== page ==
A Very Important Accessory
In today’s article I decide to compile a comprehensive Guide about Shoe Trees.
If you ask most people what is the most important accessory of a shoe, they will either say shoe trees or a shoe brush.
This is bang on, since both are very important for preserving the shape and looks of your shoes.
Today I will help you understand why you need shoe trees and what are the different types of shoe trees out there.
Grab some cold drink and let’s get going!
What Are Shoe Trees?
Quite interestingly we begin with the etymology. I met quite a few people that didn’t know what shoe trees are.
Shoe Trees are a form of inserts that go into your shoes when you do not wear them. They come in different materials and shapes, sizes and have a few functions.
The most important function is to preserve the shape of your shoes after wear. Other benefits include absorbing odor, moisture and even looking aesthetically pleasing.
As a bit of extra trivia, in my native Greek the word for shoe tree is “Καλαπόδι” (kalapodi) which is quite hilarious to say.
It comes from the words “kalon” (proto-European-Indian origin) which means wood and podi which means foot. In other words, a foot of wood.
Lasted & Non-Lasted Shoe Trees
Before we delve into the different types of shoe trees, let’s very quickly discuss the two main categories.
There are lasted and non-lasted shoe trees.
A Lasted shoe tree will fit exactly the shoe it was made for. It has the same shape as the form used to make the shoes in the first place. It fits that shoe perfectly.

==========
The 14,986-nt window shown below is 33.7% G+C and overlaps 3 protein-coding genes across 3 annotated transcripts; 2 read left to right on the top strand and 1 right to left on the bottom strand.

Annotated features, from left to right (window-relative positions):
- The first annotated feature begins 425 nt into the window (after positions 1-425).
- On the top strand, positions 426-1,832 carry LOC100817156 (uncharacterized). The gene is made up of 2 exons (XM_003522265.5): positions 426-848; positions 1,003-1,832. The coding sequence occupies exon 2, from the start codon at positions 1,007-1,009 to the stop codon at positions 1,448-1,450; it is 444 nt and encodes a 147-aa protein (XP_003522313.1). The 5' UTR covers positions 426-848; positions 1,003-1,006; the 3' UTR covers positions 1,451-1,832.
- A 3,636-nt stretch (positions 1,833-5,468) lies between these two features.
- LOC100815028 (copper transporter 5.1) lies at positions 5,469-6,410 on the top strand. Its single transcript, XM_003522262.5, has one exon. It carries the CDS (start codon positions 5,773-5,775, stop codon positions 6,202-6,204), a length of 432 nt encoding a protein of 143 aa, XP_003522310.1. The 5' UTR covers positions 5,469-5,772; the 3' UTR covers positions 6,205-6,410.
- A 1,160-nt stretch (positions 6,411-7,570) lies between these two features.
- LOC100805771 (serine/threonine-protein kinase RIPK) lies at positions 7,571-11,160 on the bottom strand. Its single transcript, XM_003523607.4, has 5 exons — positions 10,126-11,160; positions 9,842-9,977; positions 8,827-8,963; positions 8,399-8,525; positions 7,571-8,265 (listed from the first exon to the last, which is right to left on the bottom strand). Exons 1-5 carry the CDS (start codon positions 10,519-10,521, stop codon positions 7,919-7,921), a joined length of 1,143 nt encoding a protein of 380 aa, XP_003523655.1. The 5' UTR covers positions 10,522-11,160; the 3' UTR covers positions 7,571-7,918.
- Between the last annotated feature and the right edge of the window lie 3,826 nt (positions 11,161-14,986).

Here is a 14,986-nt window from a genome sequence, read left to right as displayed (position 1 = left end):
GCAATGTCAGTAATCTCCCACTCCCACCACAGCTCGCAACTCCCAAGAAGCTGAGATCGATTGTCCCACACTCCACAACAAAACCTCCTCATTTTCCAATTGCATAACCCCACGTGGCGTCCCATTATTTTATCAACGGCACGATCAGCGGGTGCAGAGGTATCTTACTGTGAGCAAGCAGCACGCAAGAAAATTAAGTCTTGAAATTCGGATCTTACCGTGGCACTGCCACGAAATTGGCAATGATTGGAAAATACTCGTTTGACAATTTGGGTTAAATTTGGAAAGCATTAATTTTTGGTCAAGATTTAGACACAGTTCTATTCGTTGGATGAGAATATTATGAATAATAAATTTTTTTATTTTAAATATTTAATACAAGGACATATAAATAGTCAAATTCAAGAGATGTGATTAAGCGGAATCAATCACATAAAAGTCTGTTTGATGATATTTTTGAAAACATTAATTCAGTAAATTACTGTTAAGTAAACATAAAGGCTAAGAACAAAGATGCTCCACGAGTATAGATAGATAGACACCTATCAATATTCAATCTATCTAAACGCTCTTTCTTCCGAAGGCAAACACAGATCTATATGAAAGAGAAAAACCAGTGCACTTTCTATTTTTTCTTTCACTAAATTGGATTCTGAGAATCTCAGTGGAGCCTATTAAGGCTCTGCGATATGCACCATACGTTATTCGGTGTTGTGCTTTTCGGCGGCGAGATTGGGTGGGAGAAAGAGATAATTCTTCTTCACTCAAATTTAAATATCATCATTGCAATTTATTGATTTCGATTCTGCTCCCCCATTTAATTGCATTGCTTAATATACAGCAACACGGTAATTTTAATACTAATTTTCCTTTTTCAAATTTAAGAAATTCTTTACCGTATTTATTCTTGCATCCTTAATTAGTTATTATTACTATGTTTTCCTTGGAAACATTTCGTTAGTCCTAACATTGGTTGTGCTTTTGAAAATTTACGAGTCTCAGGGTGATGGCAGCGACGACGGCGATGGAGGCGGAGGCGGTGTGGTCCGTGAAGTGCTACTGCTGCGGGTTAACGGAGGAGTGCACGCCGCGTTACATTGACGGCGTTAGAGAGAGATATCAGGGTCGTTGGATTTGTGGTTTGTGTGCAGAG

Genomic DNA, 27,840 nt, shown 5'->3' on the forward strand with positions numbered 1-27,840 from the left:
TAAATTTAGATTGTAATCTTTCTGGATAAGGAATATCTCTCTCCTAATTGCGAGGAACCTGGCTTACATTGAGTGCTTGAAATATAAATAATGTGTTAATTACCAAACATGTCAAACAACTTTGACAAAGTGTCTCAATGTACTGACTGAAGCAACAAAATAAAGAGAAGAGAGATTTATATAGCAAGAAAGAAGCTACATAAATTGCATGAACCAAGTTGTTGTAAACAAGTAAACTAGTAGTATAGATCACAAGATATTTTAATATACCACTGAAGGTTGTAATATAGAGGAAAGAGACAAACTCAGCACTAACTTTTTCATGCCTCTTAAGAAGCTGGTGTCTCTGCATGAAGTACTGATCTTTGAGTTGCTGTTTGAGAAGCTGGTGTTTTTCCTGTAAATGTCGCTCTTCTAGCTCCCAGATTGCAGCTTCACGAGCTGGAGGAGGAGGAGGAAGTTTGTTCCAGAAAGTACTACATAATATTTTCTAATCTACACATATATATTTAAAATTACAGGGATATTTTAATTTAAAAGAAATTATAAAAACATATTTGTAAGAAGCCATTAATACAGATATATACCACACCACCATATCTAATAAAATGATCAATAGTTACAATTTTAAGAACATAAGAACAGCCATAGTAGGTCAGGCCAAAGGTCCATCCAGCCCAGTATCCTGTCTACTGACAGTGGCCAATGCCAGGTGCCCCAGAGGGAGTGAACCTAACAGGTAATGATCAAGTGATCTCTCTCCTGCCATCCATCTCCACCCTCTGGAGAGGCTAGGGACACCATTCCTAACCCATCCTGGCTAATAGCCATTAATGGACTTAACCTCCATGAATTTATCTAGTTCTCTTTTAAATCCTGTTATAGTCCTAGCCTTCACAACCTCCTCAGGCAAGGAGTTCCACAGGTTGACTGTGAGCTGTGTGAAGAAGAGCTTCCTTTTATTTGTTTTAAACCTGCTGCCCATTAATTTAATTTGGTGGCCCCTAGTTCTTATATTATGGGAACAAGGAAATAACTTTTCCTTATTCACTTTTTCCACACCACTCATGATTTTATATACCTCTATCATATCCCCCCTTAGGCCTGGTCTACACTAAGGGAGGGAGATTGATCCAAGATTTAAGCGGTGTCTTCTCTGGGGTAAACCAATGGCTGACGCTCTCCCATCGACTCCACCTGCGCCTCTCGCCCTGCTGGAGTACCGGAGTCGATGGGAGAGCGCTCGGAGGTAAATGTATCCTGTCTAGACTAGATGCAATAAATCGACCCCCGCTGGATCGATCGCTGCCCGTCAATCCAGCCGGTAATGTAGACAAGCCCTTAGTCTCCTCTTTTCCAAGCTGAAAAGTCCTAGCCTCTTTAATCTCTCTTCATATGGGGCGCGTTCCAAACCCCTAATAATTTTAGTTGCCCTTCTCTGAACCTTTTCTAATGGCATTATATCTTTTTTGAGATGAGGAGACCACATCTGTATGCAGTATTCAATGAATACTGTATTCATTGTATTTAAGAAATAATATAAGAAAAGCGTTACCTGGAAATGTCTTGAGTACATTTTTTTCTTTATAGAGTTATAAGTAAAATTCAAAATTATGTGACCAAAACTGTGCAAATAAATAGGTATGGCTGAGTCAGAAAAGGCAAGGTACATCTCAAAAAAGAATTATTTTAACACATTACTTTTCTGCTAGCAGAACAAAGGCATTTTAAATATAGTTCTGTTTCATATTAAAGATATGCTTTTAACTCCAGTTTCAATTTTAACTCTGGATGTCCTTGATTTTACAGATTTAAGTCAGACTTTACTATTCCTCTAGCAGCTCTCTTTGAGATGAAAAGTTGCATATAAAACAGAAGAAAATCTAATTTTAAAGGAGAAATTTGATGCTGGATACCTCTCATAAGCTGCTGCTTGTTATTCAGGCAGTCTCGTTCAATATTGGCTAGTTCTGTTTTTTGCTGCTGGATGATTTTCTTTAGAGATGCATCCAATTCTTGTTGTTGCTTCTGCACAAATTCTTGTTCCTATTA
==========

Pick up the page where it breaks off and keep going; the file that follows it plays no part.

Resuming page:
A Non-Lasted shoe tree on the other hand has a generic shape with the intention to fit as many shoes as possible.
Most shoemakers will offer non-lasted shoe trees, however as you buy more expensive shoes then lasted shoe trees begin to emerge.
In essence there is no reason for you not to spend $10 more for a split-toe version.
2.3 Split-Toe Shoe Trees
Split-Toe Shoe Trees are a great affordable every day option.
They share the same type of main spring mechanism with the full toe, however they have 3 pieces.
The idea is that they resemble the form of your foot more but even those have variations.
For example, the front of the shoe tree maybe be divided into two equal parts or a smaller outer part.
Both have certain disadvantages such as not going deep enough depending on the shoe, or applying too much pressure on the uppers.
It’s critical not too choose a shoe tree size that is too tight.
Usually, these have a Brass knob or overhang grip for ease of use.
Typically these should not cost you more than $35 USD.
2.4 Boot Trees
Boot trees are really any of the previous 2 subcategories but with a raised large back piece.
They serve no real purpose other than to look good, especially on bespoke models.
The area of interest is the lower part of the shoe, not the ankle after all.
If someone tries to sell you boot trees for function, they are probably lying.
In other words, unless you are buying Bespoke or super high end boots, don’t invest in boot trees.
2.5 Hollowed Shoe Trees
A more recent trend is hollowed shoe trees.
Essentially they are once more just like the previous versions but with large holes throughout them.
The only real difference is that they are extremely lightweight and perfect for travel.
They also require much more work (see the Saint Crispin’s Video) and usually high end shoemakers offer them.
Phenomenal craftsmanship and more often than not they will be lasted.
2.6 Lasted Shoe Trees
Lasted shoe trees have a very simplistic explanation if you missed the section above.